Watchdogs: please don’t tell us how to raise funds

It seems the charity watchdogs have some new bad advice for fundraisers.

GuideStar, the BBB Wise Giving Alliance, and Charity Navigator are telling us what we shouldn’t say in fundraising: Nonprofits: Ban These Phrases from Your Vocabulary.

The phrases they’d like us to ban:


  • “Only X% of your gift goes to overhead.”
  • “Only X cents on the dollar go to overhead costs.”

It’s almost refreshing, really. After years of beating the overhead drum and successfully training donors to look at overhead percentage as a measure of charity deservingness — they’ve finally seen the light and changed their minds.

Which is good. But their belief that we should also ignore the overhead issue is just not connected to the reality we work in. You see, they’d like us to stop bragging about low overhead (those who have it to brag about) and instead educate our donors about how bogus overhead is as a way of understanding a nonprofit.

You know how well “educating donors” goes when you try it in fundraising, don’t you? It’s about as effective a way of motivating the to give as insulting donors would be.

So if you have a low overhead ratio, keep on talking about. A lot of donors still care about it. They shouldn’t, but they do. And you can’t afford to highjack your fundraising to help undo the past sins of the watchdogs.

It’s going to take a long time to correct the damage the watchdogs did. (Journalists are still very much on the overhead beat, with their misleading exposes and warnings.)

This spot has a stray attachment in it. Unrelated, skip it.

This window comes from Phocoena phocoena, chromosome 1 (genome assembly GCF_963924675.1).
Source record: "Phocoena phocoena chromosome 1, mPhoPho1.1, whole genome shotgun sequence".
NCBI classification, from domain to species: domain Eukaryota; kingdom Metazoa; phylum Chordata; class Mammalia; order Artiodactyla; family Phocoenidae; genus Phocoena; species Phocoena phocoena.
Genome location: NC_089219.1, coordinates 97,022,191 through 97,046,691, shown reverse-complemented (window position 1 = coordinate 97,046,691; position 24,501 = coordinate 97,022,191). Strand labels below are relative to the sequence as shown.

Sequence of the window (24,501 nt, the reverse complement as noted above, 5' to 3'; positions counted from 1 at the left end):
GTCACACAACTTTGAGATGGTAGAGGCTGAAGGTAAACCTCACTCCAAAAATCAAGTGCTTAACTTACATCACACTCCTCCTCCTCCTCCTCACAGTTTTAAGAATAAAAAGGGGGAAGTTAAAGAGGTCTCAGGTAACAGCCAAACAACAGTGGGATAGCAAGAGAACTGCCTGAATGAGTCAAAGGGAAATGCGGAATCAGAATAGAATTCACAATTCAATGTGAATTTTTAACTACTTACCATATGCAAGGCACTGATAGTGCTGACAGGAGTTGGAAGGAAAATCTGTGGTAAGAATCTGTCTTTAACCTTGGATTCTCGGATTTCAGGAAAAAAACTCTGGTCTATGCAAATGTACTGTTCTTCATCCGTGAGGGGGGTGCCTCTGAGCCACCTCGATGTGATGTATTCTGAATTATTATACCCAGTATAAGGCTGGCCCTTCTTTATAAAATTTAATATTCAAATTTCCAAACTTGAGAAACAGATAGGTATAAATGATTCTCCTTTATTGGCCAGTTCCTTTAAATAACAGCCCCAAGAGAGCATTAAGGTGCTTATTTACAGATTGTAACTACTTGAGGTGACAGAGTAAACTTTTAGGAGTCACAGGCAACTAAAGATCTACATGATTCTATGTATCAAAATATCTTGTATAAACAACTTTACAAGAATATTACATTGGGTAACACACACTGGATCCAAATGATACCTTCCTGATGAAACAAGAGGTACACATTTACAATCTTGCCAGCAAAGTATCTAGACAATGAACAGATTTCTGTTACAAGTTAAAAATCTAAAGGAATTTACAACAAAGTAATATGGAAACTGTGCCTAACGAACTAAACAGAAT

We should be thankful that the watchdogs are watching more intelligently now. But we have to live in the atmosphere they helped create. Until donors stop caring about overhead, we need to supply them with the information they want.


Comments

4 responses to “Watchdogs: please don’t tell us how to raise funds”

  1. I respectfully disagree. Yes, people still care about this. But it’s because we, and the watchdogs, have taught them to look at overhead as the ultimate measure of effectiveness. Nonprofits must stop buying into and promoting this overhead myth.
    As I wrote in my recent post – http://www.clairification.com/2014/11/16/works-doesnt-nonprofit-email-appeals/ – “While exorbitant, unnecessary spending is wasteful, the same cannot be said for extra spending that helps more people at a somewhat more expensive ratio. Would you not spend 3 cents on the dollar to cure cancer if 2 cents on the dollar couldn’t yield that result? Of course you would!